The parliamentary draughtmen have already said that “Great” is in-parliamentary language, Tory spin for eurosceptics. A bill can be large without being great, but this bill may be broken down into manageable chunks, and as Caroline Lucas has said, the laws and standards so transferred will need new enforcement mechanisms.
    The “Great” Reform Bill 1832 disappointed many of its supporters, disallowed votes for women, and led to the growth of the Labour Party.

  • I kind of agree with this, but the disaster that is Brexit now needs to progress and another election will likely cause problems in this regards.

    The reason I say Brexit must progress is certainly not any longing for it, merely a reflection that Labour are as committed to it as the Tories. Yes, they managed to keep it off the agenda during the election but the fact is that if they come out against Brexit, or even it seems for the single market, they fear losing those of their core that are pro-brexit and the red UKIP votes…

    The only positive I can see from a further election is that you would have chance to return to Parliament!

  • paul barker 21st Jun '17 - 8:25pm

    If this Government falls we should all cheer. It would then be up to Labour whether to form a Minority Government or go for another Election. Either way we can exploit the division between their Pro-Brexit Front Bench & the mostly Anti-brexit activists.
    What we really need now are some Local Byelections so we can see how much of Mays 18% we retain.

  • Bernard Aris 21st Jun '17 - 9:00pm

    The forming of the coalition is becoming more and more similar to forming a coalition in for example Belgium (where it took a whole, or most of, a year) and there is a striking similarity with the present Dutch coalition building: a small orthodox-Calvinist party playing hard to get (see: )…

    If your politics become more similar, what’s the point of Brexit?


  • Yeovil Yokel 21st Jun '17 - 9:10pm

    Delighted to hear from you, Sarah – Parliament is the poorer for your absence (and I agree with you about all the ritualistic nonsense; a famous sea-captain once said “Tradition makes for good ballast but poor cargo”). I’m also pleased that your 6 months of experience as an MP hasn’t put you off trying to win the seat – YOUR seat – back. I just hope you have an understanding employer……

  • Little Jackie Paper 21st Jun '17 - 9:19pm

    ‘Not only has Mrs May ditched her plans to scrap the triple-lock on pensions and free school meals, she’s also backtracked on the dementia tax, promising instead to “consult”.’

    The triple lock on the pension was barely justifiable in 2010 – it stinks now. Free schools meals are another sweetie jar for a client group of voters. The so-called dementia tax was an argument that needs to be had. Property wealth should at the very least be a consideration.

    I keep hearing that the LDP are the party that resiles from populism and easy answers. There are, for sure, arguments to be had on all three of the policies you mention. But if all (stress, ALL) parties are guilty at times of ducking hard questions Mrs May at least deserves a hearing.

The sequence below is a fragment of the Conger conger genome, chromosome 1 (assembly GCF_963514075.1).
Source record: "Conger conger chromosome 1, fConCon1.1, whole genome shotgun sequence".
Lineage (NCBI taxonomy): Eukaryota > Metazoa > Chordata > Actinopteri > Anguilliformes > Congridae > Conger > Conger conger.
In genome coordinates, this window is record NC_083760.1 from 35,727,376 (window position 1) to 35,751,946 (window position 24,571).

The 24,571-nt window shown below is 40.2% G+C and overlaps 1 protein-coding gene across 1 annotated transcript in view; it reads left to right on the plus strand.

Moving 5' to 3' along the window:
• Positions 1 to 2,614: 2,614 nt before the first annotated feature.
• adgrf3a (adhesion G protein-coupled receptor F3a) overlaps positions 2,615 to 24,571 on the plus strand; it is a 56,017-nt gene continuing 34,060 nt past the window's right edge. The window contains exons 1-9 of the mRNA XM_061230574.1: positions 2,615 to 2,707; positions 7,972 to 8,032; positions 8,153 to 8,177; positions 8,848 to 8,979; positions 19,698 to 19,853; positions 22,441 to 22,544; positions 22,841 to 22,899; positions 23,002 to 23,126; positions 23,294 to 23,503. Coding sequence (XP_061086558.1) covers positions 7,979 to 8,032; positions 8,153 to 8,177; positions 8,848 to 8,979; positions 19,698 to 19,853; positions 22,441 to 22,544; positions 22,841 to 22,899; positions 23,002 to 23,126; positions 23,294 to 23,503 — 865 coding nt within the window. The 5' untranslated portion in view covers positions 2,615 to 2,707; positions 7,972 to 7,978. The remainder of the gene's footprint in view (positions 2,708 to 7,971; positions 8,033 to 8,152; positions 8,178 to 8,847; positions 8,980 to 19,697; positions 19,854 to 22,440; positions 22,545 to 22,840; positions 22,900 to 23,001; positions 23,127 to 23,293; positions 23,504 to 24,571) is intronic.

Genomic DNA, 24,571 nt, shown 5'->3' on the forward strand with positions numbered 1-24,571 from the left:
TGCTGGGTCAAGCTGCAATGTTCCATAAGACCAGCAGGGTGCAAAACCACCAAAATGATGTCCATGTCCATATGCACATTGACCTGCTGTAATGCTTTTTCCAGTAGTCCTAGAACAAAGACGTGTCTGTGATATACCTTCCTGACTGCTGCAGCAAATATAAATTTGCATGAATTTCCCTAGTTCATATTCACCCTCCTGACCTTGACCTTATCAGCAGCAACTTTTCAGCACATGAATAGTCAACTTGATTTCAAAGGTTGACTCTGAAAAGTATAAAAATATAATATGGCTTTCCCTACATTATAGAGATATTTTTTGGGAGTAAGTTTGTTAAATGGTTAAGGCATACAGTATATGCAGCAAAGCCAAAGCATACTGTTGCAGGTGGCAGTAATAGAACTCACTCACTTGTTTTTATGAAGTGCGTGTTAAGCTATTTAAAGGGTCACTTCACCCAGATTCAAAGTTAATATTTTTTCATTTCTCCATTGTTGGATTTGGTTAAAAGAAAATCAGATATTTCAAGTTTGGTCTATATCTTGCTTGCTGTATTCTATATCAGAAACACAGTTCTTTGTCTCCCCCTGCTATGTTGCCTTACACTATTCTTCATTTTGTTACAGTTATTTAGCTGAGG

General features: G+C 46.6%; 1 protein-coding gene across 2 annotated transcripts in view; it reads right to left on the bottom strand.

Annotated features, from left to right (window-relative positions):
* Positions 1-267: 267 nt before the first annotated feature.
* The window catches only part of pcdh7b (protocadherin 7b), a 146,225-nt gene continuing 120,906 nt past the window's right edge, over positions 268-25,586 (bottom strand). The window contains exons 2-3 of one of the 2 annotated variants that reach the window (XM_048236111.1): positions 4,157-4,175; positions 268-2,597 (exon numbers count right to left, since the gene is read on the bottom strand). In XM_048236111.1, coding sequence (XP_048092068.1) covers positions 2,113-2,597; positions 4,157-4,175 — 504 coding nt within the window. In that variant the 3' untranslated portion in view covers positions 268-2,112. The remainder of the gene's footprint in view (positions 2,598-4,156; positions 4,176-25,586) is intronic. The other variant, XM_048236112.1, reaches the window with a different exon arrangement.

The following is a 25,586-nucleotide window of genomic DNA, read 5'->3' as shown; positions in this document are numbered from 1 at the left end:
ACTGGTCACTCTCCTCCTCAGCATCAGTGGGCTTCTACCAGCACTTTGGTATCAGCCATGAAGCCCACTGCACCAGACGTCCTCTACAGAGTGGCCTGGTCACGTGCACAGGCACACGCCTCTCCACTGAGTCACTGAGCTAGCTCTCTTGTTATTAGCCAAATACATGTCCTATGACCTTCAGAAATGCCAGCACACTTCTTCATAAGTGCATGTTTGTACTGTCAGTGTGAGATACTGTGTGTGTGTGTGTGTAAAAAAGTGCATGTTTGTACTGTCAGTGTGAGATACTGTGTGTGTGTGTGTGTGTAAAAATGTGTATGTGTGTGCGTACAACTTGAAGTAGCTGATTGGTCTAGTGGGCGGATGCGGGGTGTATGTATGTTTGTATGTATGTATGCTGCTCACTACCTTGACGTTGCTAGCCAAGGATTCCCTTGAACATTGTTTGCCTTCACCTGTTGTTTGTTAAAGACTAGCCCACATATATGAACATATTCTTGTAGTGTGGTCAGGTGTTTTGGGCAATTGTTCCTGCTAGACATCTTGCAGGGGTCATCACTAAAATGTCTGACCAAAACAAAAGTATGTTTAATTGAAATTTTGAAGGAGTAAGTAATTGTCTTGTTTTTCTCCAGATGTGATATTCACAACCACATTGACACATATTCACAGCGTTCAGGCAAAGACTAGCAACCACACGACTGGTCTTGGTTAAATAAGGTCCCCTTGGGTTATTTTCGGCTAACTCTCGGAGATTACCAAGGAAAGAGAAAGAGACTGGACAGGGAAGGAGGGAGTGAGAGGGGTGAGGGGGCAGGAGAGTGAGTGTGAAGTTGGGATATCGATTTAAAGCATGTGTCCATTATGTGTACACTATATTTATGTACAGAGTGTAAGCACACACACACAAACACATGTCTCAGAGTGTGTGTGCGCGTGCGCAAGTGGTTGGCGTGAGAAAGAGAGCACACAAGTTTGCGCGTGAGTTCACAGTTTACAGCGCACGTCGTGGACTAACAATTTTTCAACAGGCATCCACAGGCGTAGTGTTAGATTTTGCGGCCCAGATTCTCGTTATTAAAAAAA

To be quite honest Ms Olney I thought you were better than this.

  • @Lorenzo
    Come on now my friend
    Layla, Norman, Sarah – where Income from, you pin your colours tom the mast and be Loyal 🙂

  • My goodness predictive text – now completely lost the humour , but Lorenzo, I know will get both the drift and the humour. S
    hould of course read –
    Where I come from you pin your colours to the mast and remain Loyal 🙂

  • Little Jackie Paper. The point is not about the rights and wrongs of the policies but the fact that they were in the manifesto when the Tories were trying to win votes, but not in the Queen’s Speech when they’re trying to stay in power. Both the triple lock and free school meals were Lib Dem policies from the coalition government, so you would expect us to be pleased that they’re not being scrapped. There already has been a wide ranging consultation on the best way to pay for social care and a solution proposed that balances individual and taxpayer contributions. It’s called the Dilnot Report from 2012 and our manifesto proposal was to implement its recommendations. There is no need for the government’s dementia tax.

  • The Tories may as well not bother with a manifesto next time. Unless it’s ‘wait and see/we’ll consult on this/we can’t tell you, trust us it’ll be great.’ You’d have thought it would have been easier just to admit upfront Brexit was going to take so long in the manifesto really, but that seems to have only just occurred to them. Good to know there’s a plan.

  • Peter Watson 22nd Jun '17 - 12:11am

    @Sarah Olney “free school meals were Lib Dem policies from the coalition government”
    Nick Clegg certainly announced it but it seemed to come as a surprise to Lib Dems.
    Ed Balls, as a Labour Education Secretary, launched trials of universal free school meals and Lib Dems opposed the idea. When the report was presented to Michael Gove, as a Tory Education Secretary, he was reported to be supportive of the idea. Months later Nick Clegg launched it at his party conference (apparently as a quid pro quo for the Tories’ married couple tax allowance).